link to help page link to about page link to search page link to browse page

Title pageAbout the Book

How, Samuel Blanchard.

An Address on Intemperance Delivered Before the Temperance Society of Cumberland County, Pennsylvania.

Carlisle, PA: Printed by George Fleming, 1830.



Protestant denominations in the United States, and in the colonies before that, were well known for their stand on sober and pious living. Benjamin Rush, the Philadelphia doctor and devout Presbyterian, had, for example, designed his own "Moral Thermometer" which measured the extent to which one's level of righteous living fell below or exceeded standards. His 1784 pamphlet An Inquiry into the Effects of Spirituous Liquors on the Human Body and Mind laid out medical questions on distilled alcohol use but praised beer, wine, and cider as beneficial to health. In the following years, the distillation of alcohol and its consumption exploded with per capita consumption in the first decades of the nineteenth century triple that of late twentieth century America. Despite sporadic efforts like the pioneering 1808 Temperance Society of Moreau and Northumberland Counties in New York, organized moral efforts against drink were largely unsuccessful. This began to change on February 13, 1826, when well known clergymen Justin Edwards (1787-1853) and Lyman Beecher (1775-1863) helped found in Boston the American Society for the Promotion of Temperance, known popularly as the American Temperance Society. Taking advantage of the infrastructure of the various existing churches and their pastors, the Society within five years claimed 6,000 local organizations and 1.5 million members. Further unification of effort was achieved when a conference in 1833 produced a more tightly organized United States Temperance Union, called the American Temperance Union after 1836. Moral standards were tightening as well, as more and more organizations moved from a gospel of temperance and moderation to one of total abstinence from all alcohol, including beer and wine. In this atmosphere Samuel Blanchard How, the newly appointed president of Dickinson College, a Presbyterian institution in Carlisle, Pennsylvania, spoke at length to the Cumberland County Temperance Society on July 5, 1830. The fact that the lecture was held in such a venue confirms the status of the local temperance movement.

How begins his lecture with a call for morality to be at the center of life. He then outlines with statistical evidence the quantity of spirits being consumed in the United States at the time, noting, for example, that New York alone has 1129 distilleries. He then outlines what he sees as the causes of the attraction of liquor and the evils that flow from that it, such as poverty, infamy, crime, and ill health. At one point he quotes Benjamin Rush saying that few hard drinkers are able to survive yellow fever. "Everlasting perdition" is, however, the most certain and heinous result; the only road to salvation is total abstinence. He refuses to accept the argument of freedom of action in this case, even comparing the desire to drink and sell drink to murder, as evils that require self-restraint and even protective laws. He concludes his talk with the assertion that the current drive against alcohol compares with the Reformation or the abolition of the slave trade, as a "great and glorious effort."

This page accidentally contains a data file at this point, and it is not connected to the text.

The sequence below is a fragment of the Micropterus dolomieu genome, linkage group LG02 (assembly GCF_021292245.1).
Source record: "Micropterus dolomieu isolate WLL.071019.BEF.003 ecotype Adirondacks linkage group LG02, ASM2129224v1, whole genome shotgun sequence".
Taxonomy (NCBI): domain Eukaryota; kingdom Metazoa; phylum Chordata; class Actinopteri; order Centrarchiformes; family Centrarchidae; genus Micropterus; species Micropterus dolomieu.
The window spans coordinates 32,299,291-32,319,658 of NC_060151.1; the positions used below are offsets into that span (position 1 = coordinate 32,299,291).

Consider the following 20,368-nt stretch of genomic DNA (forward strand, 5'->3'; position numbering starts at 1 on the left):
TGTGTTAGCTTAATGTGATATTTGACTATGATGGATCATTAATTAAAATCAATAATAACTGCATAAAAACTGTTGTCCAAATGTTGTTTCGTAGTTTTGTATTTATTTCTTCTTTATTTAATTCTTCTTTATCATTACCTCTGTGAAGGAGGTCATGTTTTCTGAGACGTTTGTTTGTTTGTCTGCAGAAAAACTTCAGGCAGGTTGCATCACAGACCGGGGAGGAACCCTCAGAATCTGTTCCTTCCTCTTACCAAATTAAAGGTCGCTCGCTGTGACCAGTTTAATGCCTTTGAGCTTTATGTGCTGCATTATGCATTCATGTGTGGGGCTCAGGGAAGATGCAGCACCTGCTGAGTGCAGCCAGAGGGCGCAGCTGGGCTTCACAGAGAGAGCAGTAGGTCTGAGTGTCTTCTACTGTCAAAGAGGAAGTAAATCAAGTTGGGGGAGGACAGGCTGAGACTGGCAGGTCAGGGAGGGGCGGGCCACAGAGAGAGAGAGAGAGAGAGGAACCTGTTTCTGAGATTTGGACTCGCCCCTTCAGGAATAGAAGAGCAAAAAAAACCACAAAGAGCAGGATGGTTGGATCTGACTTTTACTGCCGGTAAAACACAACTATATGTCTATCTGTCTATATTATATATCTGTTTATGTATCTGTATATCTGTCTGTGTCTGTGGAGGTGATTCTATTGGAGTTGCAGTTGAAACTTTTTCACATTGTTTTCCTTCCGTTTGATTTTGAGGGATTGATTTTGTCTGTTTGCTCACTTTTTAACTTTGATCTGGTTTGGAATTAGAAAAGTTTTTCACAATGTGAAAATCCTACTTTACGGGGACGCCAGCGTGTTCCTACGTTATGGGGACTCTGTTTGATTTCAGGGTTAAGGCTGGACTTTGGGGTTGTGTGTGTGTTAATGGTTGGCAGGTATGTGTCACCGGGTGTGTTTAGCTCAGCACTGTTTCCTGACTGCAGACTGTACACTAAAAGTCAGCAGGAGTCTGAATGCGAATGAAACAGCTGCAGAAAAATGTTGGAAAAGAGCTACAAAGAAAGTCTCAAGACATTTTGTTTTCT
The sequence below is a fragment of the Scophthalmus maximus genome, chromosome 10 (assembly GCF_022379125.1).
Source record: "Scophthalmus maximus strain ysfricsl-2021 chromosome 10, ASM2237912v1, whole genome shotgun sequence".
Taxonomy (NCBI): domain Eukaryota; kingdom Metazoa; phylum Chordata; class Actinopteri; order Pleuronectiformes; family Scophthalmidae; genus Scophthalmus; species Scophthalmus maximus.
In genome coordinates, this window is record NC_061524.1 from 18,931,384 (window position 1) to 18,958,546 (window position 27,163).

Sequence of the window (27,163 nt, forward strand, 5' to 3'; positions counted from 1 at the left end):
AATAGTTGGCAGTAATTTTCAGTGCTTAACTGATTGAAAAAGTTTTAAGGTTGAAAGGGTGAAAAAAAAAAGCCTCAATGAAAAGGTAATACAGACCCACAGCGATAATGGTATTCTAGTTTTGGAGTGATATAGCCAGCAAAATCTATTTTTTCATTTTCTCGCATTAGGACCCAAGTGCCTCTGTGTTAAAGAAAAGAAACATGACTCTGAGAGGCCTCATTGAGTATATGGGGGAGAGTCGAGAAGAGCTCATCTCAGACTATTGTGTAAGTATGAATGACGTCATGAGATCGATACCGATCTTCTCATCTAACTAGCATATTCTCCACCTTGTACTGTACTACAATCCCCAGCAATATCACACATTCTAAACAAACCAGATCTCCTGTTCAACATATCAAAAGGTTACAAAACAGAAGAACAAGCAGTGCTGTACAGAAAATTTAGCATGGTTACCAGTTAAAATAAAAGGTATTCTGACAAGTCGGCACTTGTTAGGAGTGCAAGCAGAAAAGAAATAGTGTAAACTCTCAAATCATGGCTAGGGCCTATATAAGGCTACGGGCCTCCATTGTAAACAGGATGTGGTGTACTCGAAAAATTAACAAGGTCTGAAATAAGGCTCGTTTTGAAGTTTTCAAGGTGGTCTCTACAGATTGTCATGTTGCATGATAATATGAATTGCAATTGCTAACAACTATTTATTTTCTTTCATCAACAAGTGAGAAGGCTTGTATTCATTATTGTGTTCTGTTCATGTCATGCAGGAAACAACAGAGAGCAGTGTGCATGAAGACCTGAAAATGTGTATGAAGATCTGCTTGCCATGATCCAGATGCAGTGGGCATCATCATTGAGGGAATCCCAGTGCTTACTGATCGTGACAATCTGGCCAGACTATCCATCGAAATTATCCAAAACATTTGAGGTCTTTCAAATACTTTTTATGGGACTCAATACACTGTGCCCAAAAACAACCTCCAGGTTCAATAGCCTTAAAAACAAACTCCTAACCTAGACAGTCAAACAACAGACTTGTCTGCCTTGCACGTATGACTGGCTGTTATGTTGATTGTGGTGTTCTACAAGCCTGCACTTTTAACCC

Andrew Carothers, a prominent Carlisle lawyer and chair of the Board of Trustees of Dickinson College, moved that the speech be printed and distributed as part of the battle against the moral evils of alcohol. One may argue from statistics that the temperance movement of the 1830s and 1840s succeeded since the consumption level of alcohol did drop off sharply to levels that have never been remotely approached again in United States history. Several states passed laws to limit their liquor trade during these decades. Interest in temperance also fell off, however, as other issues such as abolition took center stage; a full-throated temperance movement would not gather strength again till the latter part of the century. This later effort would culminate with the Eighteenth Amendment to the Constitution - a complete prohibition on the sale or consumption of all and any alcohol.

Researched and authored by John Osborne, Ph. D.


Page created: July 9, 2003                                            close window